USGS Scientists Find New Invasive Fish Species In Florida

June 25, 1998

The Asian swamp eel, a non-native fish, has been found in canals, ditches, streams and ponds near Tampa and Miami, Fla. The species is spreading and has the capability of invading and harming freshwater ecosystems throughout the Southeast, including the already-besieged Everglades system, according to the U.S. Geological Survey scientists who found the species in Florida.

The exotic creature is a highly adaptable predator, able to breathe air and to live easily in even a few inches of water, especially in warm climates.

"This species exhibits unusual behavior, appearance and adaptations," said Dr. Leo Nico, a biologist with the USGS Florida Caribbean Science Center in Gainesville, Fla. "It has the potential to spread into freshwater ecosystems throughout the Southeast where it could compete with or prey upon native fishes. Imagine a creature with all the attributes necessary to successfully invade and colonize the Everglades and other southeastern wetlands. Well, the swamp eel may be that creature."

The lakes, streams, canals and swamps of Florida and the Southeast are ideal habitats for these eels, said Nico, who discovered the species while conducting scientific samples of fish species in a Tampa Bay drainage. Scientists say they suspect the swamp eel may have escaped from a tropical fish farm or have been a pet released from an aquarium. The species, they believe, is already firmly established in Florida.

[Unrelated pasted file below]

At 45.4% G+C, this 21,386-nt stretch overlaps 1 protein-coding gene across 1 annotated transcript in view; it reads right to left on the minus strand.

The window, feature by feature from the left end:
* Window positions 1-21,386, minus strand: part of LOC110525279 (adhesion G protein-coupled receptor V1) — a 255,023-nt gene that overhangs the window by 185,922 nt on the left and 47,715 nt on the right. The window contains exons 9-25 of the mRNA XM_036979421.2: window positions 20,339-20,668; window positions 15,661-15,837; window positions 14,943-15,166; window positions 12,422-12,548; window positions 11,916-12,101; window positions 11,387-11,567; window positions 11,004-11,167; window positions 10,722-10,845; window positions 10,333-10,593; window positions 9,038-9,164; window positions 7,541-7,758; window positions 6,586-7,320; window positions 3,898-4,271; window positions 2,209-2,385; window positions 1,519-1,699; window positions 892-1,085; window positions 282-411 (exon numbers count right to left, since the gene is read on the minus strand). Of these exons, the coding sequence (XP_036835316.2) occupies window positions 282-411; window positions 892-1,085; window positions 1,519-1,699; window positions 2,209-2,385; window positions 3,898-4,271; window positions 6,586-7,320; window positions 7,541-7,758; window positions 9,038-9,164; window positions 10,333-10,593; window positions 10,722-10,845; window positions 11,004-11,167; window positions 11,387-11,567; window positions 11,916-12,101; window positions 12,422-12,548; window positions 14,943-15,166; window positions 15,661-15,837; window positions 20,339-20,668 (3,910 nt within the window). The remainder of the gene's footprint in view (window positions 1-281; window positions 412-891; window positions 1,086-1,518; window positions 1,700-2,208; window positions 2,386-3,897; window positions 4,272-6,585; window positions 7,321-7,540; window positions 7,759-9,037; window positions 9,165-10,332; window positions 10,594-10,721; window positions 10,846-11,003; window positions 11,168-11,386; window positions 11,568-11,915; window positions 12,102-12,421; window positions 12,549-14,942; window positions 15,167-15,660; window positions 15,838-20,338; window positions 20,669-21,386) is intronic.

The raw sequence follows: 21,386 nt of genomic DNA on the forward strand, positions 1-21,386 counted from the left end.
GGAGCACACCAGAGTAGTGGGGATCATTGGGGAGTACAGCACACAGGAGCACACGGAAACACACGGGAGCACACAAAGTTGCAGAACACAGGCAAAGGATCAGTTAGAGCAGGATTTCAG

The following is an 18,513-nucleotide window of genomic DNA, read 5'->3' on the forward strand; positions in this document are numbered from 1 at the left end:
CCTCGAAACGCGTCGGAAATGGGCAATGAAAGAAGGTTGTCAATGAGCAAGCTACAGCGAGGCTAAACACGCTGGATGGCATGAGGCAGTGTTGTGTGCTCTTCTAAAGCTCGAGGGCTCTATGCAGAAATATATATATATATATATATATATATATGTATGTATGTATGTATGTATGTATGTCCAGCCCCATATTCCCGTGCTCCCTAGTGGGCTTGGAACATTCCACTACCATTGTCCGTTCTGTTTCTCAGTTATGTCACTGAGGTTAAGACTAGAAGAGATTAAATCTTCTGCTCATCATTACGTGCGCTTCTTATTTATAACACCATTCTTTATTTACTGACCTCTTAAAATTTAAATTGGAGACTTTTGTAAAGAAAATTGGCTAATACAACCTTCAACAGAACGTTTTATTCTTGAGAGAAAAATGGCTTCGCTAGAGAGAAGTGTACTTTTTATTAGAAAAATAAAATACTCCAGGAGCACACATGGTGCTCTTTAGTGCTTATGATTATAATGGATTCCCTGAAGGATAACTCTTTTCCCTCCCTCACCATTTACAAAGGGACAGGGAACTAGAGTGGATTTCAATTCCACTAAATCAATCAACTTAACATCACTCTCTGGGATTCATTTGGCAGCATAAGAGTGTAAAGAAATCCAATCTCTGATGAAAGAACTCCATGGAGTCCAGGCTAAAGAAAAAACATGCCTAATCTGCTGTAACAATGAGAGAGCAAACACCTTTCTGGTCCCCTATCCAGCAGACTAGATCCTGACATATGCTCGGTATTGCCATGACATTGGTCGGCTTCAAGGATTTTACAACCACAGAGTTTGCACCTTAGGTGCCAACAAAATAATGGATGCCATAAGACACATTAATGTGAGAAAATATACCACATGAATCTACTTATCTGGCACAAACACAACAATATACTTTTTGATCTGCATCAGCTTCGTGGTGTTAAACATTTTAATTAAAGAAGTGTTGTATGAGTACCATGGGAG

Although few non-native fishes invade natural wetlands -- instead being primarily found in disturbed habitats such as canals and drainage ditches -- Nico said the swamp eel's biology makes it well suited for all kinds of habitats. "We expect this foreign fish to rapidly occupy natural wetland habitats," said Nico. "One major concern is for the Everglades ecosystem, not only Everglades National Park and Big Cypress National Preserve, but the surrounding wetlands as well. At this point, the best outlook would be if the eel becomes a favorite food item of native predators such as alligators or water snakes."

Swamp eels -- or rice eels as they are sometimes called -- were first discovered in Florida waters in 1997 in two widely separated sites. In late summer 1997, USGS researchers discovered a population of swamp eels while sampling fishes in ditches, canals and streams flowing into Tampa Bay on Florida's Gulf Coast. At about the same time, students from Florida International University in Miami netted several small swamp eels while collecting aquatic plants from an artificial lake just north of Miami. By now, several dozen eels have been found in the Tampa Bay area and several hundred in Miami waterways.

To determine the size and extent of the swamp eel population in Florida, USGS researchers, working with investigators from Florida International University and biologists from the Florida Game and Freshwater Fish Commission, are actively searching waters surrounding the two sites where the eels were previously found.

In May, USGS biologists found swamp eels in samples they took throughout a major east-west canal near the Dade-Broward County line, including a site near the canal's border with Everglades marsh habitat. Biologists have not found the Asian swamp eel in interior wetlands of the Everglades or other natural wetland systems, but the interconnectedness of the waterways and the eel's biology pose substantial risks of the species becoming established there, Nico said.